It’s hard leaving your best furry friend behind when you go on vacation. But if you follow these tips Fido will be well prepared.
You might be wondering if your dog will be OK when you leave them behind to go on vacation. With some advance planning you can travel without worrying about your furry friend.
1. Minimize separation anxiety
Leave something behind for your dog that smells like you. A t-shirt or a blanket are good choices. This will give your pooch a comforting feeling that reminds them of you. Leave some chew toys and treats to distract them, too.
Prepare them for your absence. Try leaving them for a few minutes at first. Gradually add more time until they see that being away from you is all right.
2. Choose a good sitter or boarding facility
If your dog already knows the sitter you’ve chosen, it will be an easier adjustment. Think of trusted friends, family, or a neighbor to pet sit.
If you have to hire a sitter, choose a reputable pet sitter and set up short interviews for you and your dog to meet them. Be sure to check their references.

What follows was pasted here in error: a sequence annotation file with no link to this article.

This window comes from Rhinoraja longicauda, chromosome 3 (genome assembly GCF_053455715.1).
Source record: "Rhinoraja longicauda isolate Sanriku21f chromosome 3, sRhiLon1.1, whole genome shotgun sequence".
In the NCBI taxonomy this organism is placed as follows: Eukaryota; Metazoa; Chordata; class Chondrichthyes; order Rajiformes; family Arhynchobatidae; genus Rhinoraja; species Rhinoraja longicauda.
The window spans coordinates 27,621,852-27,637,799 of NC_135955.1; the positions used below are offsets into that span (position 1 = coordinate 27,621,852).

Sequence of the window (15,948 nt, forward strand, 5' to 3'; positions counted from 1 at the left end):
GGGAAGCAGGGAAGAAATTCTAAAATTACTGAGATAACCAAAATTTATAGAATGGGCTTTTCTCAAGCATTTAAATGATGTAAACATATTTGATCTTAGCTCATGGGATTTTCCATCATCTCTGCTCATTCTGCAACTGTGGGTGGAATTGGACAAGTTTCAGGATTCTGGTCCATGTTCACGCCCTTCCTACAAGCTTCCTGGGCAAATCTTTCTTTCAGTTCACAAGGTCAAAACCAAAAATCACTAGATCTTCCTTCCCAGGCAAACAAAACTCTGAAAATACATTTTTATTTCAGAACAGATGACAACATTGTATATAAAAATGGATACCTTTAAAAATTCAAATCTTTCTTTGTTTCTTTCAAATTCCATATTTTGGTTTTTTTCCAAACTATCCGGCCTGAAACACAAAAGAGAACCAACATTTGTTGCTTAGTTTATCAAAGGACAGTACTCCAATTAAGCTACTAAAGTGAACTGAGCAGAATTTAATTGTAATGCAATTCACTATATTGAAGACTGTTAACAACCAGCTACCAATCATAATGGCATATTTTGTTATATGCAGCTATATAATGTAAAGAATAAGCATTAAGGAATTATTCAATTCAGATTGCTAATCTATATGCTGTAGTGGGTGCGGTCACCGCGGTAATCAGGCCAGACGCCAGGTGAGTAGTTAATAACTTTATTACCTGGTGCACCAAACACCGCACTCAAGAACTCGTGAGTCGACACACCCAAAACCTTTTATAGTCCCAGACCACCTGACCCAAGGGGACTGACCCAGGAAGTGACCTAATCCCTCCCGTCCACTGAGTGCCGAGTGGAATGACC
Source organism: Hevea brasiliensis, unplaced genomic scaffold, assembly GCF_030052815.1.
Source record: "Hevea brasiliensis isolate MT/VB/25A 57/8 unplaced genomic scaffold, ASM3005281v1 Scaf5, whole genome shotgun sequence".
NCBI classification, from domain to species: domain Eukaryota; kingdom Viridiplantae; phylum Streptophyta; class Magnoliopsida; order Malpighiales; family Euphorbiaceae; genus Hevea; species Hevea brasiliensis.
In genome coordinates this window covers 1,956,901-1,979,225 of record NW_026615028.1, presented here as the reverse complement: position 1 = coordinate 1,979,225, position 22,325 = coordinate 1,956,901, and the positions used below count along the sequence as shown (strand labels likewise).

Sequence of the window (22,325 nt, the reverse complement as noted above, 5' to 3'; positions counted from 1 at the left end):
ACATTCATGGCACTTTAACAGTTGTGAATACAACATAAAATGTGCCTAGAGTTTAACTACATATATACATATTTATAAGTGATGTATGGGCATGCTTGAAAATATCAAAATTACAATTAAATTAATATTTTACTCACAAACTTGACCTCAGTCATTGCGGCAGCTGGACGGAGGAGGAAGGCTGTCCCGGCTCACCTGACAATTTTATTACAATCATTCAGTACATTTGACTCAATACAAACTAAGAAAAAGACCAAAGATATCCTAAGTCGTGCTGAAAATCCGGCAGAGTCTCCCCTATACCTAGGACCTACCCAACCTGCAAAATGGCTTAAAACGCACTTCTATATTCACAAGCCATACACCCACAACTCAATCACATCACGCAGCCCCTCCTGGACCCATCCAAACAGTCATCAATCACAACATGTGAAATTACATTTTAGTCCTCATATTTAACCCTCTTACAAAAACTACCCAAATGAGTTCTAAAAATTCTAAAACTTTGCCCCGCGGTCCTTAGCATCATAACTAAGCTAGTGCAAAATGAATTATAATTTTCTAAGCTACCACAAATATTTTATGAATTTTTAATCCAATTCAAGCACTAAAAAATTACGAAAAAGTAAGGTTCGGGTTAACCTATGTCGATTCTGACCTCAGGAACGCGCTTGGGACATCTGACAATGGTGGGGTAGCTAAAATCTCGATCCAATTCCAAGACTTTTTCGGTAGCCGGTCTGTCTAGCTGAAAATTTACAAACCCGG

Check out the website for the National Association of Professional Pet Sitters. for a sitter. Take along your dog’s necessities to the pet sitter. Include: treats, toys, dog bowls, beds, blankets, and medications. Be sure to leave detailed instructions and your contact information.
If you prefer a dog kennel for your pet check out the bunkhouses, suites, and cottages available for your dog at our Thousand Hills Pet Resort.
3. Update ID
Make sure your pet’s ID tag and microchip are up-to-date. It is a safety precaution that will save you a lot of worry should your dog go missing. Include any medical conditions on the microchip.
4. Don’t make your goodbye dramatic
Treat your departure as you would when you’re just heading off for work or a short errand. If you get emotional when leaving your dog will pick up on that. It can add to his anxiety. Keep it short and sweet.
All proceeds from Thousand Hills Pet Resort support New Life K9s. New Life K9s provides service dogs to veterans and first responders with PTSD at no cost to them.